WASHINGTON — President Barack Obama signed an executive order Monday that will create a formal system of indefinite detention for those held at the U.S. military prison at Guantanamo Bay, Cuba, who continue to pose a significant threat to national security. The administration also said it will restart military commission trials for detainees there.
The announcements, coming more than two years after Obama vowed in another executive order to close the detention center, all but cements Guantanamo Bay's continuing role in U.S. counterterrorism policy.
Administration officials said the president is still committed to closing the prison, though he made no mention of that goal in a short statement Monday. Congress has blocked the transfer of prisoners from Guantanamo to the United States for trial.
Activists on either end of the debate over closing the prison cast the announcement as a reversal.
Anthony Romero, executive director of the American Civil Liberties Union, called it "a complete about-face." Rep. Peter King, R-N.Y., chairman of the House Homeland Security Committee, said the order vindicated the Bush administration's approach.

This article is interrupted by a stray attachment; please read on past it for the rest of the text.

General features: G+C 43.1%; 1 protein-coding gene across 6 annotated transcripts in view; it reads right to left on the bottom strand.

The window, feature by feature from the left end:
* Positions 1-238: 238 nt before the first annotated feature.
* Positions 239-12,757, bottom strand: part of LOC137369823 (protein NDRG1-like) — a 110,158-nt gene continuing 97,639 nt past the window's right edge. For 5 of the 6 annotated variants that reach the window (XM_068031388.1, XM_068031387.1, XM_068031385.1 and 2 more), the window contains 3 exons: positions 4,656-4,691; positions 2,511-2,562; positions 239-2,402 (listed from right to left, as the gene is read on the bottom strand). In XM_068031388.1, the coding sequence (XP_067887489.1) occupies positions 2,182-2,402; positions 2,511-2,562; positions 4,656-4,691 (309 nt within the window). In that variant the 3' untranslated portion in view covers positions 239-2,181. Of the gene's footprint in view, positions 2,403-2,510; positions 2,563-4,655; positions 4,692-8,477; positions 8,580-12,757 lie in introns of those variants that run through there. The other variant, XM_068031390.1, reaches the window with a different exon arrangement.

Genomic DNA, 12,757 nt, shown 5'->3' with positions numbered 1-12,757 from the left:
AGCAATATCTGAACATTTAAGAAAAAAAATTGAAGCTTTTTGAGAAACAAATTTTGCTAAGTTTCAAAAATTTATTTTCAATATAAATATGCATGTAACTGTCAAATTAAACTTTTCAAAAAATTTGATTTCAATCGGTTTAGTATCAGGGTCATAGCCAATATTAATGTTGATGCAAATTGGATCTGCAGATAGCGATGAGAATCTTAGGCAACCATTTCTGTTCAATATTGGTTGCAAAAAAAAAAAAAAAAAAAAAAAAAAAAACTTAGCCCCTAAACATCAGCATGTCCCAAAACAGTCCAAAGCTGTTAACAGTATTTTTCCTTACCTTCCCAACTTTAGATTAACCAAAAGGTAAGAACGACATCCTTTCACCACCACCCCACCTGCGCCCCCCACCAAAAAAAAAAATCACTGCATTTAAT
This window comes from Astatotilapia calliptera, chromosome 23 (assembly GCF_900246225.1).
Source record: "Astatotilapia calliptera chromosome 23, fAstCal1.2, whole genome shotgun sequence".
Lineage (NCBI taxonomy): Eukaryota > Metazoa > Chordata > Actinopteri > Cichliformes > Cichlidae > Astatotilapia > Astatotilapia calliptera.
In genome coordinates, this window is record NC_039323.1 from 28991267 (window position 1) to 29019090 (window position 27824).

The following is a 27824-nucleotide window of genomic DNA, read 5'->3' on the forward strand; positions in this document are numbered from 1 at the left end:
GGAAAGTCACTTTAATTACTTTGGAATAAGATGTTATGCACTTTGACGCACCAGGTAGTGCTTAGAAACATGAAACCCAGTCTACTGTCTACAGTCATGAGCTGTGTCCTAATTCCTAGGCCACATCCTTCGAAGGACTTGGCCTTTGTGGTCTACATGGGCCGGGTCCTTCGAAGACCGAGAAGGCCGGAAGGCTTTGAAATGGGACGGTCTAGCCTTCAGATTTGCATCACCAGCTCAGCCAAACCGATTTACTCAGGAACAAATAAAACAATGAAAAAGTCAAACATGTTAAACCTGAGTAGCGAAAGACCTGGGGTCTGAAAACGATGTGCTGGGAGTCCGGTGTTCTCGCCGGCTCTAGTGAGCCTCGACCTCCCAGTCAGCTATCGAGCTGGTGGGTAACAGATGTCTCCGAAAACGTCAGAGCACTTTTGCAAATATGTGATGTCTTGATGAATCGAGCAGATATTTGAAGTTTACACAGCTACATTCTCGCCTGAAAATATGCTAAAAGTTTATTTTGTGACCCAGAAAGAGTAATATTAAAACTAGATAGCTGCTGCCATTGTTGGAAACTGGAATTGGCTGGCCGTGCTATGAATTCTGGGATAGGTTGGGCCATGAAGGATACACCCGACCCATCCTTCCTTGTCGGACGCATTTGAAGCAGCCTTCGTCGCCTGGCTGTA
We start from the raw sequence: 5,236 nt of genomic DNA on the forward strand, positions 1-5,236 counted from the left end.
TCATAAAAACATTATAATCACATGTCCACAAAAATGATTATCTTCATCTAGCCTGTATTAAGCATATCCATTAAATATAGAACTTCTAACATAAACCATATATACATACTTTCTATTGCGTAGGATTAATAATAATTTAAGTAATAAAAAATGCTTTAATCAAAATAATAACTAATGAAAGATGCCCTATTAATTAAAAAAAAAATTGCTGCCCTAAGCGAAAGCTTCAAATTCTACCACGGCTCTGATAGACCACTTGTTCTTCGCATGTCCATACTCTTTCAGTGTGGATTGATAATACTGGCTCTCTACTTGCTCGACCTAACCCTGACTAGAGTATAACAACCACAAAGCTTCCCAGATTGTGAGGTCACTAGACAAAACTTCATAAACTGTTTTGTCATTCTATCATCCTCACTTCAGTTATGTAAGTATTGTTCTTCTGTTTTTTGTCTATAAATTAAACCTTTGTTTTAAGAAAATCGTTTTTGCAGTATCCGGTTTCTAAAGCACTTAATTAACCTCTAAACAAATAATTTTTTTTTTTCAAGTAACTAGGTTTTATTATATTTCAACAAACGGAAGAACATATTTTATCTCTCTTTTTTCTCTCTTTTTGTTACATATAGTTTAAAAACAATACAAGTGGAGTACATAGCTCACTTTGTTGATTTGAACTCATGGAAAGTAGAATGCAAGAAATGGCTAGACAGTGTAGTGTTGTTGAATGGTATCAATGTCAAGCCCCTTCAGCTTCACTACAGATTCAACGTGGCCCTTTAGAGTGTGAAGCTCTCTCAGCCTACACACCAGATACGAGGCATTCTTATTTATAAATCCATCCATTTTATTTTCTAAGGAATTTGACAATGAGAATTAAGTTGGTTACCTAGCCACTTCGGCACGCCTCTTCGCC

The executive order applies to at least 48 of the 172 detainees who remain at Guantanamo Bay. An inter-agency panel led by Justice Department lawyers determined that this group could not be prosecuted in military commissions or in federal court because evidentiary problems would hamper a trial. But intelligence assessments also concluded that these detainees remain a serious threat and could not be safely repatriated or resettled in a third country.
The administration said it will hold reviews for detainees it plans to prosecute but has not charged.
Obama also ordered a resumption of military trials for detainees who have been charged.